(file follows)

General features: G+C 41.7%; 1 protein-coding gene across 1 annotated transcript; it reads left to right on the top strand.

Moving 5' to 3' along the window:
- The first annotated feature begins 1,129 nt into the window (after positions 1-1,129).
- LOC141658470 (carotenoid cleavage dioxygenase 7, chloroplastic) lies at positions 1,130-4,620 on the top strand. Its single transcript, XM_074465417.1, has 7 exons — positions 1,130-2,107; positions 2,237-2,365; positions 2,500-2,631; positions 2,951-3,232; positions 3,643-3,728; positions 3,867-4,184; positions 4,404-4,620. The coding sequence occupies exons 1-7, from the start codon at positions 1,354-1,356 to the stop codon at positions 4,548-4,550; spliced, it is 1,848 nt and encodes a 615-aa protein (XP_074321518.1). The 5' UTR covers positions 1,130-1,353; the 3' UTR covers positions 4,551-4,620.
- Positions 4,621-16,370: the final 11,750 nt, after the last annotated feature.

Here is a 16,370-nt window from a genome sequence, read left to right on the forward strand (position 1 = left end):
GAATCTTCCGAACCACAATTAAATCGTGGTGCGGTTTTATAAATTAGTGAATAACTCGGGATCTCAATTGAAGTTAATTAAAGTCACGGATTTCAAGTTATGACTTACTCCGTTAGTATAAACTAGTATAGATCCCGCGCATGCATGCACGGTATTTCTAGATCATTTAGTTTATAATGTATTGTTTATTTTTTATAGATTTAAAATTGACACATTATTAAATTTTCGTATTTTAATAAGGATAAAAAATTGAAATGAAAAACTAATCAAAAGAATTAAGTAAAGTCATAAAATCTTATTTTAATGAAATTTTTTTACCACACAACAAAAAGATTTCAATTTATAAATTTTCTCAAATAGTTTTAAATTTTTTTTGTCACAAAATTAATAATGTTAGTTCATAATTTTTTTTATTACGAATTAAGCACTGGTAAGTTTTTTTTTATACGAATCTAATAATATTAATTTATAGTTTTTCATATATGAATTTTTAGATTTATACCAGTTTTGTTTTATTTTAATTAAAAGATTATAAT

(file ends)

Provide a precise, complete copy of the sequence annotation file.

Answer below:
General features: G+C 41.7%; 1 protein-coding gene across 1 annotated transcript; it reads left to right on the top strand.

Moving 5' to 3' along the window:
- The first annotated feature begins 1,129 nt into the window (after positions 1-1,129).
- LOC141658470 (carotenoid cleavage dioxygenase 7, chloroplastic) lies at positions 1,130-4,620 on the top strand. Its single transcript, XM_074465417.1, has 7 exons — positions 1,130-2,107; positions 2,237-2,365; positions 2,500-2,631; positions 2,951-3,232; positions 3,643-3,728; positions 3,867-4,184; positions 4,404-4,620. The coding sequence occupies exons 1-7, from the start codon at positions 1,354-1,356 to the stop codon at positions 4,548-4,550; spliced, it is 1,848 nt and encodes a 615-aa protein (XP_074321518.1). The 5' UTR covers positions 1,130-1,353; the 3' UTR covers positions 4,551-4,620.
- Positions 4,621-16,370: the final 11,750 nt, after the last annotated feature.

Here is a 16,370-nt window from a genome sequence, read left to right on the forward strand (position 1 = left end):
GAATCTTCCGAACCACAATTAAATCGTGGTGCGGTTTTATAAATTAGTGAATAACTCGGGATCTCAATTGAAGTTAATTAAAGTCACGGATTTCAAGTTATGACTTACTCCGTTAGTATAAACTAGTATAGATCCCGCGCATGCATGCACGGTATTTCTAGATCATTTAGTTTATAATGTATTGTTTATTTTTTATAGATTTAAAATTGACACATTATTAAATTTTCGTATTTTAATAAGGATAAAAAATTGAAATGAAAAACTAATCAAAAGAATTAAGTAAAGTCATAAAATCTTATTTTAATGAAATTTTTTTACCACACAACAAAAAGATTTCAATTTATAAATTTTCTCAAATAGTTTTAAATTTTTTTTGTCACAAAATTAATAATGTTAGTTCATAATTTTTTTTATTACGAATTAAGCACTGGTAAGTTTTTTTTTATACGAATCTAATAATATTAATTTATAGTTTTTCATATATGAATTTTTAGATTTATACCAGTTTTGTTTTATTTTAATTAAAAGATTATAAT